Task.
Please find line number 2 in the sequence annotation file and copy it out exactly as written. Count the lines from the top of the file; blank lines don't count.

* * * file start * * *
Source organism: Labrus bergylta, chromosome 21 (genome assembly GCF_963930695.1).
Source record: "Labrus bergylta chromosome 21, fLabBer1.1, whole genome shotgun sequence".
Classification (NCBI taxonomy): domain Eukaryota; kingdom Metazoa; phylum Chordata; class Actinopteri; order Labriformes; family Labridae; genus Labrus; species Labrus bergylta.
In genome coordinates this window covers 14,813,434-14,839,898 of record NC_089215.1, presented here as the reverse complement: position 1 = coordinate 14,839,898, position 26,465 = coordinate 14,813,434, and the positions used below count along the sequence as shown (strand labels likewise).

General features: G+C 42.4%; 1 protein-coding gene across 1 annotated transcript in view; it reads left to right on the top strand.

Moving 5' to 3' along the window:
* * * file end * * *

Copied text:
Source record: "Labrus bergylta chromosome 21, fLabBer1.1, whole genome shotgun sequence".